John Dugard is one of the senior South African lawyers representing their country. He is a former UN Special Rapporteur on Human Rights in the Occupied Palestinian Territory and served as an ad hoc ICJ judge during the 2000s. Adlia Hassim and Tembeka Ngcukaitobi have led the anti-corruption drive in South Africa.

British human rights lawyer Malcom Shaw is one of the four lawyers who will defend Israel at the ICJ hearings. He has apparently been selected instead of controversial US Harvard professor and strong Israel supporter, Alan Dershowitz, as he defended the late Jeffrey Epstein, a convicted and imprisoned trafficker of teenage girls.

Jordan, Palestine, Malaysia and Turkey are among the countries backing the South African application. Human rights organisations began calling for action against Israel’s “genocidal policies” almost as long as Israel’s war has lasted. In mid-November, 36 UN experts called upon the international community to “prevent genocide against the Palestinian people”, as Israel’s actions constitute a “genocide in the making.”

Having backed Israel with bombs and shells to kill Gazans, the Biden administration could be charged with complicity in the genocide of which Israel stands accused. State Department spokesman Matthew Miller stated, weakly, “Those are allegations that should not be made lightly ... we are not seeing any acts that constitute genocide. That is a determination by the State Department.” It would be interesting to know if the accusation of genocide has been raised by regional leaders who met US Secretary of State Antony Blinken, who has contributed to the deadly and destructive policy on Gaza, during his whirlwind tour of the region this week.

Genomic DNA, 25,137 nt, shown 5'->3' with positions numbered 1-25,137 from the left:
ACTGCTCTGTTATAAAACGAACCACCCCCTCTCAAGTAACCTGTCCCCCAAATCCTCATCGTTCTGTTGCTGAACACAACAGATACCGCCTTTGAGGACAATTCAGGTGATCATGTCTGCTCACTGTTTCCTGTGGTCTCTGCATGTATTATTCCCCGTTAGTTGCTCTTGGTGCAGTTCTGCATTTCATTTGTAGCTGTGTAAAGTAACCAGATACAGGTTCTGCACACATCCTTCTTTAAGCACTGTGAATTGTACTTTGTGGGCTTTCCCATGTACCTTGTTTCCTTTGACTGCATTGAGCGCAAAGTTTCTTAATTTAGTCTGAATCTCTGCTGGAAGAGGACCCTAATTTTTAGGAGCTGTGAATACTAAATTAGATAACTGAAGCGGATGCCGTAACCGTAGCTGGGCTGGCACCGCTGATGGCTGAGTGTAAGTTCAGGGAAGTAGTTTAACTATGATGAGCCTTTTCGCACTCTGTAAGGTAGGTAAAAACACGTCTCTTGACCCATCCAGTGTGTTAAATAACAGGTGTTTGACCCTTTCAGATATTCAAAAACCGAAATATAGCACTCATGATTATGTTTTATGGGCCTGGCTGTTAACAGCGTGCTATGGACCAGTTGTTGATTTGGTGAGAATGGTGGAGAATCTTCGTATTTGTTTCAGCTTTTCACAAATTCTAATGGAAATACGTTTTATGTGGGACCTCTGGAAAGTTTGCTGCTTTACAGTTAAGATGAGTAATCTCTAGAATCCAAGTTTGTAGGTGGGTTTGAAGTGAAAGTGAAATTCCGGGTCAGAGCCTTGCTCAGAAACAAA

Established in 1945 in association with the UN, the Court, which has a panel if 15 judges, has ruled on 91 cases, including five on genocide, between 1947 and 2023. In 2004, the Court issued a non-binding opinion saying that Israel’s West Bank wall violated international law as it was largely built in occupied territory, illegally annexing to Israel areas west of the wall. Israel ignored the opinion.

Israel cannot afford to ignore the Court when charged with genocide. The accusation alone deprives Israel of highly valued impunity for whatever it has done to the Palestinian people now and during the past 75 plus years. Israel has relied on being regarded as a special case, free of accountability and untouchable. The Gaza war has finished off Israeli impunity.

If and when the ICJ issues an emergency order for Israel to ceasefire, Pressure should be stepped up on the International Criminal Court (ICC) to tackle Israeli individuals and their US collaborators over their participation in genocide. So far. the ICC prosecutor British judge Kerim Khan has done his utmost to avoid investigating Israel’s current flagrant violations of international law in Gaza, but he could be compelled to stir his stumps.